Mariners pitcher Ryan Rowland-Smith, who grew up watching videocassettes of Griffey and a handful of other baseball stars in his native Australia, said the clubhouse had been buzzing with news of Griffey's pending arrival over the weekend.
But the past couple of days, he said, talk had stopped as players began to feel Griffey would head to Atlanta.
"I'm sure tomorrow it will be a main topic of conversation," he said.
Griffey won't report to Mariners camp until the weekend as he ties up loose ends in Orlando. And while there is no confirmation he'll wear his traditional No. 24, Zduriencik said: "I can't imagine him wearing any other number but that one."
For a while though, it appeared that number would be worn in Atlanta. Braves GM Frank Wren and manager Bobby Cox, a pair of men Griffey had lobbied to consider him for their team, met with the slugger Monday night. And while Griffey's agent, Brian Goldberg, was said to be meeting with Wren on Tuesday night as well, sources say it didn't happen.
There were reports that Griffey was angered by an Atlanta Journal-Constitution story on Tuesday afternoon stating that he'd already made a decision to play for the Braves. He is said to have perceived that Braves officials were leaking details of the negotiations to the media and quickly text-messaged Mariners officials denying that the story was true.
Griffey's close friend, Braves slugger Chipper Jones, seemed confident throughout Tuesday and Wednesday that he would be headed Atlanta's way. But that never happened, and a source with the Braves, who confirmed late Wednesday afternoon that Griffey was headed elsewhere, seemed bewildered by it all.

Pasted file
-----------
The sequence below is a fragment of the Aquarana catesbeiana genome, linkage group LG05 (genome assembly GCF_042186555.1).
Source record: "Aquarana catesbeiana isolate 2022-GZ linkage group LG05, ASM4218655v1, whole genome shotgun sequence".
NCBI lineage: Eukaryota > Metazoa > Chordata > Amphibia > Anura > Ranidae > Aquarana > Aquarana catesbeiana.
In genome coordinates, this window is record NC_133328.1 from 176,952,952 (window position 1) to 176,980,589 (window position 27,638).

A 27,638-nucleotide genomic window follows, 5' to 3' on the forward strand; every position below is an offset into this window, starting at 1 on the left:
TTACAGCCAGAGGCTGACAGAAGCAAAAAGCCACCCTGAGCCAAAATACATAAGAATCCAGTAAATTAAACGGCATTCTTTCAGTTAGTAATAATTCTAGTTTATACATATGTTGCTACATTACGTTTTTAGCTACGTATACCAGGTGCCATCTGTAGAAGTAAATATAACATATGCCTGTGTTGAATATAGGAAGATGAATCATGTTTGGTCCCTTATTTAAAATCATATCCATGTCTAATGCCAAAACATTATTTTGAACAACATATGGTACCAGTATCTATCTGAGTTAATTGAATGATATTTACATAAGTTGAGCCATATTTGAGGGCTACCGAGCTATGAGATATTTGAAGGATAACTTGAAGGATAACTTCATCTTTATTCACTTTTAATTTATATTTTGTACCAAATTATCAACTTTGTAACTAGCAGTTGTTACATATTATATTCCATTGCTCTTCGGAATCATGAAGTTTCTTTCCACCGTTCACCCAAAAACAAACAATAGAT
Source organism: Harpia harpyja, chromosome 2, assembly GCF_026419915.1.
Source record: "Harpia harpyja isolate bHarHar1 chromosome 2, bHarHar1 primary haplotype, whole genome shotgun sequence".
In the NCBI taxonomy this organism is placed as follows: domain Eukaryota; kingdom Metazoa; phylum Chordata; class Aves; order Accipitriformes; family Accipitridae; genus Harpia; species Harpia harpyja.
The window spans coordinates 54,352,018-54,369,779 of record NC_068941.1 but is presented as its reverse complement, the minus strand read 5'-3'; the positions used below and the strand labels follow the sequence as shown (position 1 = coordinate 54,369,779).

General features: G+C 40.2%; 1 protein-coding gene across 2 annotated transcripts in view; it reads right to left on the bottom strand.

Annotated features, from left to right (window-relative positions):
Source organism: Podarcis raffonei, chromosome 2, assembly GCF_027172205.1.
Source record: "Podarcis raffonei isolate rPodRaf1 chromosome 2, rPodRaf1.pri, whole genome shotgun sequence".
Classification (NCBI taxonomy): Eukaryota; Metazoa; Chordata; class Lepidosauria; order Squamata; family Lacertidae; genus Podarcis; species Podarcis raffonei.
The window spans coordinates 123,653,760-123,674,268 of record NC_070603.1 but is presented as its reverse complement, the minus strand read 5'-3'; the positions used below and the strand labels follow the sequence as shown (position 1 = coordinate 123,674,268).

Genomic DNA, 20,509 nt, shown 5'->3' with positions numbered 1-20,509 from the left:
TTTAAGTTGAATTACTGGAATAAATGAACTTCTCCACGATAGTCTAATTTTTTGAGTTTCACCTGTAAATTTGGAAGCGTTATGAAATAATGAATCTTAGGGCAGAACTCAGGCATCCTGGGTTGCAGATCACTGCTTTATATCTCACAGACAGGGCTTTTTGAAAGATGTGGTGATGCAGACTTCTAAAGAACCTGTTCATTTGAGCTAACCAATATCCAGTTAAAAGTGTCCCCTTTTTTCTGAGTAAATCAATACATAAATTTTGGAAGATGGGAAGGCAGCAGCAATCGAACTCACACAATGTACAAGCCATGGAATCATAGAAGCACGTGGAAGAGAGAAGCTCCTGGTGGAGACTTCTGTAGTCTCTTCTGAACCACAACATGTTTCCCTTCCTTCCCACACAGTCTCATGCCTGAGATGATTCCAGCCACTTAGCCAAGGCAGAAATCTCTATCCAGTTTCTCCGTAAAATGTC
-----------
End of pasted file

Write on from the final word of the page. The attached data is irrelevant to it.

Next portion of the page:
"Last I heard, they were expecting him on the field this morning," he said. "Seattle must have upped their offer."
But other sources indicated the Mariners had not changed their offer from the one presented to Griffey last weekend.
MLB Network analyst Harold Reynolds, a former teammate of Griffey's in Seattle, reported Wednesday night that Hall of Fame outfielder Mays may have tipped the scales in the Mariners' direction as well.
"Obviously, he met with his dad, Ken Griffey Sr., and he has been bombarded by friends and different players from all over the league calling him, trying to help him make this decision," Reynolds said on the air. "Late today, Willie Mays calls him. Willie basically said 'Ken, at the end of the day, at the end of your career, your legacy is going to be with the Seattle Mariners.' And it really hit home with him.' "
Whether it was Mays, Armstrong, the Atlanta media or just sentimentality that turned the tide, the Mariners have finally welcomed back their original franchise star. Zduriencik admitted there was no real Plan B and that he hadn't planned on adding any other free agents had Griffey turned him down.
Zduriencik said he expects Griffey to play some games in the outfield, as well as serve as a designated hitter, depending on what spring training shows and how his body holds up.
For now, though, all of that seemed secondary.
"He's returning to his roots," Zduriencik said. "That's a terrific thing. It doesn't happen real often."
Geoff Baker: 206-464-8286 or email@example.com
Copyright © 2009 The Seattle Times Company